Upon the rise of the Nazi regime in 1933, Adolf Hitler and his top lieutenants were not especially sympathetic to the notion of regaining the African colonies.  They were far more interested in projecting German power in Europe, and saw the African ambitions as an unnecessary, and potentially costly, distraction.

However, many of Hitler’s key backers, especially in the business community, were great enthusiasts of Germany regaining its ‘place in the sun’.  In addition to any symbolic significance, reacquiring the German African colonies would give its military-industrial complex access to vital minerals and tropical resources that were otherwise in short supply.  While Hitler was never keen, their lobbying eventually succeeded in raising the colonial question to a high place on the Third Reich’s agenda.

In 1937, the Nazis created the Reichskolonialbund (RKB) (English: State Colonial League), an organization whose mandate was to “keep the population informed about the loss of the German Imperial colonies, to maintain contact with the former colonial territories and to create conditions in opinion favourable to a new German African Empire”.  Led by old African hands, the RKB was highly influential in Nazi industrial and academic circles.

Following Neville Chamberlain’s complete capitulation to the Nazis at the Munich Conference (1938), many in Berlin believed that Britain, and by extension France, could be badgered into agreeing to virtually any diplomatic concession, in return for not having to face the German war machine.  The RKB proposed that Germany should request that Britain and France return all of Germany’s African colonies in return for continued peace.  While no formal German demands of this kind were ever made, the notion was seriously entertained at the highest levels.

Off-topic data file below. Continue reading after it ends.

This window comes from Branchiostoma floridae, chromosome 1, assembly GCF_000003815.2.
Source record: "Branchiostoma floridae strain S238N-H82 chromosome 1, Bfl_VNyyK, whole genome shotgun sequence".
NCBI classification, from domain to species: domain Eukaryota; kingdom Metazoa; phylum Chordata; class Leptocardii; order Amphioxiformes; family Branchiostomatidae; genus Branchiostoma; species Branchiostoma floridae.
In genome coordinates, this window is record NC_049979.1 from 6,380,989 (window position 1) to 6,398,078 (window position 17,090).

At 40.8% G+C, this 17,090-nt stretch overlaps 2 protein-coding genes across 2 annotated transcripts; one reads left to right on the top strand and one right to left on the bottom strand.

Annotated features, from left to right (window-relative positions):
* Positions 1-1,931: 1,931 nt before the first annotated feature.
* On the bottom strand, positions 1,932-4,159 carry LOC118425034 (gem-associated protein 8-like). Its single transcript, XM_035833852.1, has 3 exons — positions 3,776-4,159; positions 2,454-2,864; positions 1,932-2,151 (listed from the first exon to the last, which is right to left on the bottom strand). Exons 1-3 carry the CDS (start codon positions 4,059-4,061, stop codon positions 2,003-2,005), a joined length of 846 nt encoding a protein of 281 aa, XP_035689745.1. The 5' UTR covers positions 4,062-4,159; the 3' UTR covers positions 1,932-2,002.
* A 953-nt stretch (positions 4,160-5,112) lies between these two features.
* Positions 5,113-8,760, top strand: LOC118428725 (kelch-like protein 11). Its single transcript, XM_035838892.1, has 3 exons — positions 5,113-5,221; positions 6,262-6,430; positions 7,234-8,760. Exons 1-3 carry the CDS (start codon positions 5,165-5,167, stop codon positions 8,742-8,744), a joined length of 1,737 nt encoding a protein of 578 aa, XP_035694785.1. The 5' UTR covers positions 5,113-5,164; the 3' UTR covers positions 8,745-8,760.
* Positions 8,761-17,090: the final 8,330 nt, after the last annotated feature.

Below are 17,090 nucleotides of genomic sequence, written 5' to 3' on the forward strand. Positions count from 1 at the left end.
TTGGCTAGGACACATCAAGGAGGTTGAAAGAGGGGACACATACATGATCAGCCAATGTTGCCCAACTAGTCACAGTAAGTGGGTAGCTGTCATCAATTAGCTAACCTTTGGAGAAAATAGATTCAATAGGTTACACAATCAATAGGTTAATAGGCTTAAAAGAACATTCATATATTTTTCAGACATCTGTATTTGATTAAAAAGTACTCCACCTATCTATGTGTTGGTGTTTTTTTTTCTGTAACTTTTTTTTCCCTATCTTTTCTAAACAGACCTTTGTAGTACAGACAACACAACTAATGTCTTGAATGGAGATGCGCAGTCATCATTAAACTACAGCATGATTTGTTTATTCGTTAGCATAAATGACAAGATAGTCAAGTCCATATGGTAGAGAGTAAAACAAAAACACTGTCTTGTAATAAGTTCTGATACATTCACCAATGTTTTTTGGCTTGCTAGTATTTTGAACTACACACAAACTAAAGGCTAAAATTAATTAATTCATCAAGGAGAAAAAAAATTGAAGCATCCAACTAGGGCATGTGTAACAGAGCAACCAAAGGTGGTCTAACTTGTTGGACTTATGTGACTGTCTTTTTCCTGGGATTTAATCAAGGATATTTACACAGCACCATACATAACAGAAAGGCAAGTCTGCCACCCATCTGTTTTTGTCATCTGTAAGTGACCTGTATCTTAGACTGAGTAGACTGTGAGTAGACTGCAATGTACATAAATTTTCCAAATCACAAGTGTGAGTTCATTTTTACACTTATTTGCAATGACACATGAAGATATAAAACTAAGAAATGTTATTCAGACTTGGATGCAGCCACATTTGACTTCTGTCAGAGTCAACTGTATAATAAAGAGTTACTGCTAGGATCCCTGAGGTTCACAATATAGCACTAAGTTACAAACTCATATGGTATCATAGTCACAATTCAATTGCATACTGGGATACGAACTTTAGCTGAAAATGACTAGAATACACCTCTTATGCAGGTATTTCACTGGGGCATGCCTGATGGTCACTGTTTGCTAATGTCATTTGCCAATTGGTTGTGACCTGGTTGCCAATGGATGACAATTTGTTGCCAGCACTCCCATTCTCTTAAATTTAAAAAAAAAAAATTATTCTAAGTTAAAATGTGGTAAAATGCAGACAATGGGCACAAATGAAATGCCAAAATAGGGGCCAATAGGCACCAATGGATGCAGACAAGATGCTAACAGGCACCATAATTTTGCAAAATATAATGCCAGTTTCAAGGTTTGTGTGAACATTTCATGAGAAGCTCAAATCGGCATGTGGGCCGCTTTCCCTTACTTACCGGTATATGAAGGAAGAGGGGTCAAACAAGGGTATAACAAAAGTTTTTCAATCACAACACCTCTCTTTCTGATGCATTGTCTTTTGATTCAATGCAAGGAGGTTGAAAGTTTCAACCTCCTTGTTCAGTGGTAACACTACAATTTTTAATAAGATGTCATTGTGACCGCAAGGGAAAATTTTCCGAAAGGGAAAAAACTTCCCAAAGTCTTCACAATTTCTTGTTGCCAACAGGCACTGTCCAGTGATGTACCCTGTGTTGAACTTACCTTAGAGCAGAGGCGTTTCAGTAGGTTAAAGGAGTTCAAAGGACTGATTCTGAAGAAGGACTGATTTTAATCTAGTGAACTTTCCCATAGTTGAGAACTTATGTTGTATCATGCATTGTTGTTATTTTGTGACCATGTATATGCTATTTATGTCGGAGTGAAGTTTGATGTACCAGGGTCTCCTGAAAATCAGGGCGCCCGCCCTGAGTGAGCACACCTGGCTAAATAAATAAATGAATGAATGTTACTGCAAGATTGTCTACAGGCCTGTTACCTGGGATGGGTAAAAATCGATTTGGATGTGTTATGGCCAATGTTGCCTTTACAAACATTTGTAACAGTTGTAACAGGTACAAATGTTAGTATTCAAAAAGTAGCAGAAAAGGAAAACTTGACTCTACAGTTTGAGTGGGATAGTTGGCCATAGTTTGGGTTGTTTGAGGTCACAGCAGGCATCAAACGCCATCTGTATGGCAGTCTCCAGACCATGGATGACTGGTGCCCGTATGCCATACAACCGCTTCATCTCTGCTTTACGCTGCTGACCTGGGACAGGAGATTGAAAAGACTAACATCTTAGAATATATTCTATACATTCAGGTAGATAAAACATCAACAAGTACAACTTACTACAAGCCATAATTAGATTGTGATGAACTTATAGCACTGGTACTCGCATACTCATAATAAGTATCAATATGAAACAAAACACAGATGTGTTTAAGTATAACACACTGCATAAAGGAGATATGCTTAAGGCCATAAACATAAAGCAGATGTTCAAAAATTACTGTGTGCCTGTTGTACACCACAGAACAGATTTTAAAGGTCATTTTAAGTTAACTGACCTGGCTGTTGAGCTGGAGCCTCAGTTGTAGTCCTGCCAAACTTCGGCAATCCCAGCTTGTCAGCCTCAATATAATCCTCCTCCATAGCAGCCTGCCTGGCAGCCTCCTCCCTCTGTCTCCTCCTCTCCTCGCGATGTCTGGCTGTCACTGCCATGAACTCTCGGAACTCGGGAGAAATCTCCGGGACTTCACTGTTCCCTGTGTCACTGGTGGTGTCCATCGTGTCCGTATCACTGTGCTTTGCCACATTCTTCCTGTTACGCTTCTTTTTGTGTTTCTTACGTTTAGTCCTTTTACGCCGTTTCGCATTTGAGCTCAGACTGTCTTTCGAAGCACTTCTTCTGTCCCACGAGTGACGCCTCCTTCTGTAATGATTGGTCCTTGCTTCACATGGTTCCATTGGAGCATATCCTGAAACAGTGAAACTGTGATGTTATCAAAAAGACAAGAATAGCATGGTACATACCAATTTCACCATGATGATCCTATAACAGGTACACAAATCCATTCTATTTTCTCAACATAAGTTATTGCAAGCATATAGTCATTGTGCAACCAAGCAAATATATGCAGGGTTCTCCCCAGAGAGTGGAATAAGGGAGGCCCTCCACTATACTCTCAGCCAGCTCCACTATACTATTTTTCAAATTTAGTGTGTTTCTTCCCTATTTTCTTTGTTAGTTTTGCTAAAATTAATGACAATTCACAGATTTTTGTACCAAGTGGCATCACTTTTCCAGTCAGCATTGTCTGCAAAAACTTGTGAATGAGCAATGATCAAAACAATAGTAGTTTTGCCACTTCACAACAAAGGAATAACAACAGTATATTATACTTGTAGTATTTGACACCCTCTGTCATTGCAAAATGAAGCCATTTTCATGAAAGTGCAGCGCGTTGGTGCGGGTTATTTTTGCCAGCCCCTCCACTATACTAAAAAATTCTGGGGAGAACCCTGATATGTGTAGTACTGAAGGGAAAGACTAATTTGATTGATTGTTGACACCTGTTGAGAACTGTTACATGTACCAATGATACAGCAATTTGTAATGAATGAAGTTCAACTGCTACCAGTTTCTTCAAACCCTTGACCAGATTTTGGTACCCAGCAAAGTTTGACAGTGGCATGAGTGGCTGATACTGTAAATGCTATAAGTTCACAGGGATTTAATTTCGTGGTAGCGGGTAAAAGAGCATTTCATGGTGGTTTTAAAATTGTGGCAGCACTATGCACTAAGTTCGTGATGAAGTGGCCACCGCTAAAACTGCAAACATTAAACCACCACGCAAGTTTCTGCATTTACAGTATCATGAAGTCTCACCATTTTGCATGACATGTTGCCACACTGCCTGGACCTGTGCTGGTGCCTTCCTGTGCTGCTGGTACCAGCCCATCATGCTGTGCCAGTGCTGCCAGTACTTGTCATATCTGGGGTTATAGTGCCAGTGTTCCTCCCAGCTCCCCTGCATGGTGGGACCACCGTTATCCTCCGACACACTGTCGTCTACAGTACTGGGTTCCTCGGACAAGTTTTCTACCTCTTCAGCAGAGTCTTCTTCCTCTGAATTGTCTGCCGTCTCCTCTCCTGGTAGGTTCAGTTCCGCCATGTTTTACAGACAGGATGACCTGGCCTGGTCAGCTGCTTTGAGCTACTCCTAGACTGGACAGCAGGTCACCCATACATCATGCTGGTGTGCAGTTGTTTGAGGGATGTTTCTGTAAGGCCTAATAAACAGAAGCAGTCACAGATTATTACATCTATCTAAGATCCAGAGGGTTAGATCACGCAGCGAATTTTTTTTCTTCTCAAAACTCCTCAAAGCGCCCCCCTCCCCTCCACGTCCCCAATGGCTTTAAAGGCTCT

The outbreak of World War II only seemed to strengthen the hand of German colonial interests, as Britain and France looked pathetically weak, with many believing that the Entente forces could be either quickly vanquished or forced into a peace on terms heavily favouring Germany, including the return of its former African colonies.

The hopes of the German Africa lobby were raised when the Wehrmacht totally rolled over Belgium and France during their Blitzkrieg campaign (May 10 to June 25, 1940).  However, colonial concerns were crowded out in the frenzy that followed the victory, along with Germany’s failure to break Churchill’s resolve at the Battle of Britain (July 10 to October 31, 1940).

In 1941, Germany became embroiled in its ultimately disastrous invasion of the Soviet Union, and this killed any practical notion of Germany regaining her colonies.  It was clear that Britain would not made any diplomatic settlement with Nazi Germany, including ceding South West Africa to Berlin, while Germany no longer possessed the military resources, let alone the will, to take the colony by force.

Germany’s African ambitions were officially extinguished in 1943 when Martin Bornmann dissolved the Reichskolonialbund, deeming its purpose to be of “kriegsunwichtiger Tätigkeit” (an “activity irrelevant to the war”).  Deutsch Südwestafrika was thus irrevocably consigned to the realm of history.

Unfortunately, for the overwhelmingly Black people of South West Africa, from 1948 their country was ruled by the South African Apartheid regime.  That horrible chapter ended in 1990 when the country gained gained its independence as the Republic of Namibia.


References: ZBW – LeibnizInformationszentrum Wirtschaft (Kiel): Kt./C 87/7; OCLC: 255638618 (which erroneously cites 5 additional holdings).